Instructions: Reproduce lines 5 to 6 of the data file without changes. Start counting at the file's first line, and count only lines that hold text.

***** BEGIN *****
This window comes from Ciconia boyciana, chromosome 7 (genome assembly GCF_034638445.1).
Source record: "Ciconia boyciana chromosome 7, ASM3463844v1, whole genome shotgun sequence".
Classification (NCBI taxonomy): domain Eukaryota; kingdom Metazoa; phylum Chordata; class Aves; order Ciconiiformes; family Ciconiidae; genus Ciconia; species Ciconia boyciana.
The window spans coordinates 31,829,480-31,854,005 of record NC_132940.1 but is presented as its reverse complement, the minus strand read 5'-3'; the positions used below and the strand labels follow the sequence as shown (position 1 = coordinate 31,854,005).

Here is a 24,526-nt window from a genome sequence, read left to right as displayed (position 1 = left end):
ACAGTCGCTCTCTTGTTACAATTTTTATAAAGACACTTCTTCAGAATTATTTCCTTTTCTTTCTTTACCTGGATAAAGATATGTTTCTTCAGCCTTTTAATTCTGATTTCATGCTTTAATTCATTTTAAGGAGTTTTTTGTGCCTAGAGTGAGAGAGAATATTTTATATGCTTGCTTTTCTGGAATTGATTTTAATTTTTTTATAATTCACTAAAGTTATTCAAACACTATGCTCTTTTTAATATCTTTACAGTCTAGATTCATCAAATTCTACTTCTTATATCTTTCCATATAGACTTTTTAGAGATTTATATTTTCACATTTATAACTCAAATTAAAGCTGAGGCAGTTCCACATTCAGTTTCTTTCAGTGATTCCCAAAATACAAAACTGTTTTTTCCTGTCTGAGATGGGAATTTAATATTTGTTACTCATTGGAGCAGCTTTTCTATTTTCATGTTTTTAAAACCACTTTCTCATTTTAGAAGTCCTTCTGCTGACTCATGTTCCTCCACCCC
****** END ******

Here is a 24,526-nt window from a genome sequence, read left to right as displayed (position 1 = left end):
ACAGTCGCTCTCTTGTTACAATTTTTATAAAGACACTTCTTCAGAATTATTTCCTTTTCTTTCTTTACCTGGATAAAGATATGTTTCTTCAGCCTTTTAATTCTGATTTCATGCTTTAATTCATTTTAAGGAGTTTTTTGTGCCTAGAGTGAGAGAGAATATTTTATATGCTTGCTTTTCTGGAATTGATTTTAATTTTTTTATAATTCACTAAAGTTATTCAAACACTATGCTCTTTTTAATATCTTTACAGTCTAGATTCATCAAATTCTACTTCTTATATCTTTCCATATAGACTTTTTAGAGATTTATATTTTCACATTTATAACTCAAATTAAAGCTGAGGCAGTTCCACATTCAGTTTCTTTCAGTGATTCCCAAAATACAAAACTGTTTTTTCCTGTCTGAGATGGGAATTTAATATTTGTTACTCATTGGAGCAGCTTTTCTATTTTCATGTTTTTAAAACCACTTTCTCATTTTAGAAGTCCTTCTGCTGACTCATGTTCCTCCACCCC